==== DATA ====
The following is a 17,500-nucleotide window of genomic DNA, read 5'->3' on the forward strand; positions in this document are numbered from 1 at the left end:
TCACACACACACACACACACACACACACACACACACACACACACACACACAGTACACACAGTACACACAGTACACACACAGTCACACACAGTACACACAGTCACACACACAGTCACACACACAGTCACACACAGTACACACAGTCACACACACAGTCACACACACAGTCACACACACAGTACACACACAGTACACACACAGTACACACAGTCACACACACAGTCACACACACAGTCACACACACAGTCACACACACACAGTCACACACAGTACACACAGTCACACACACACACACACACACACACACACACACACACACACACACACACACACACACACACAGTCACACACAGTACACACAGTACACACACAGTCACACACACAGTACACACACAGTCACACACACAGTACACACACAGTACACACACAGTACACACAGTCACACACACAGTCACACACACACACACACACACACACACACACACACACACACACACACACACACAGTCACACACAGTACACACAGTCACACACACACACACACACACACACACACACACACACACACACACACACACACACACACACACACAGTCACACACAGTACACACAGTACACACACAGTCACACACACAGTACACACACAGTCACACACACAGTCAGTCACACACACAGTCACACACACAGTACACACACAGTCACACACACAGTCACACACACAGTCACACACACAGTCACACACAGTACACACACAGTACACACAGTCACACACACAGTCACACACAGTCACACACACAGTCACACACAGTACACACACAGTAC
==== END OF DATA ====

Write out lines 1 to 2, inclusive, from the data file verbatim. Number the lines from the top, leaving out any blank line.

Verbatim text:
The following is a 17,500-nucleotide window of genomic DNA, read 5'->3' on the forward strand; positions in this document are numbered from 1 at the left end:
TCACACACACACACACACACACACACACACACACACACACACACACACACAGTACACACAGTACACACAGTACACACACAGTCACACACAGTACACACAGTCACACACACAGTCACACACACAGTCACACACAGTACACACAGTCACACACACAGTCACACACACAGTCACACACACAGTACACACACAGTACACACACAGTACACACAGTCACACACACAGTCACACACACAGTCACACACACAGTCACACACACACAGTCACACACAGTACACACAGTCACACACACACACACACACACACACACACACACACACACACACACACACACACACACACACAGTCACACACAGTACACACAGTACACACACAGTCACACACACAGTACACACACAGTCACACACACAGTACACACACAGTACACACACAGTACACACAGTCACACACACAGTCACACACACACACACACACACACACACACACACACACACACACACACACACACAGTCACACACAGTACACACAGTCACACACACACACACACACACACACACACACACACACACACACACACACACACACACACACACACAGTCACACACAGTACACACAGTACACACACAGTCACACACACAGTACACACACAGTCACACACACAGTCAGTCACACACACAGTCACACACACAGTACACACACAGTCACACACACAGTCACACACACAGTCACACACACAGTCACACACAGTACACACACAGTACACACAGTCACACACACAGTCACACACAGTCACACACACAGTCACACACAGTACACACACAGTAC